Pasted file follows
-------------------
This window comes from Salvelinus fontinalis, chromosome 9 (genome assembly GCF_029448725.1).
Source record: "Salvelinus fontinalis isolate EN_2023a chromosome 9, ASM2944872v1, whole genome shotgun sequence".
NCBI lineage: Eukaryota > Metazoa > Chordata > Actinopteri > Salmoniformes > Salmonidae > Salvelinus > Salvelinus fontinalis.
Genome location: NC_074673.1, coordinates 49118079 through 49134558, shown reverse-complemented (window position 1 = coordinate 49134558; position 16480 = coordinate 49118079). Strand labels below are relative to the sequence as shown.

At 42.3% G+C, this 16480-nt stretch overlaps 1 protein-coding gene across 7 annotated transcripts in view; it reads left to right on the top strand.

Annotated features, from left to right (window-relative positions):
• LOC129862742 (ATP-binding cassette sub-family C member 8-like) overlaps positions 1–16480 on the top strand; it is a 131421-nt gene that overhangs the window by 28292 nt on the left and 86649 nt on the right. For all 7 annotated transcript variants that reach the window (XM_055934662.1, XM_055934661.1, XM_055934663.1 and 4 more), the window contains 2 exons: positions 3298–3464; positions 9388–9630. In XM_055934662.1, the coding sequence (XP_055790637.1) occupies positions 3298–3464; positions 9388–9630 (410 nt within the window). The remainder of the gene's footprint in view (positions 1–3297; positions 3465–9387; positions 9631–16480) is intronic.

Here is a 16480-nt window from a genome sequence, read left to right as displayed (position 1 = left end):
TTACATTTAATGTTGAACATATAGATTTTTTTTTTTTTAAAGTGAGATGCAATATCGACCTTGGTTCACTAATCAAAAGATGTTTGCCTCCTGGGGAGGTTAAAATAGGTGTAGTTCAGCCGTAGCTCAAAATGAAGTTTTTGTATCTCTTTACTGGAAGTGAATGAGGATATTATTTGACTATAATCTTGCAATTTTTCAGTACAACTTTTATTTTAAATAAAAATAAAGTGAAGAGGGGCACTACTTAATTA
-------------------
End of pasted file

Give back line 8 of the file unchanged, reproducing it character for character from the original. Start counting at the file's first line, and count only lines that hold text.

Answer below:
Here is a 16480-nt window from a genome sequence, read left to right as displayed (position 1 = left end):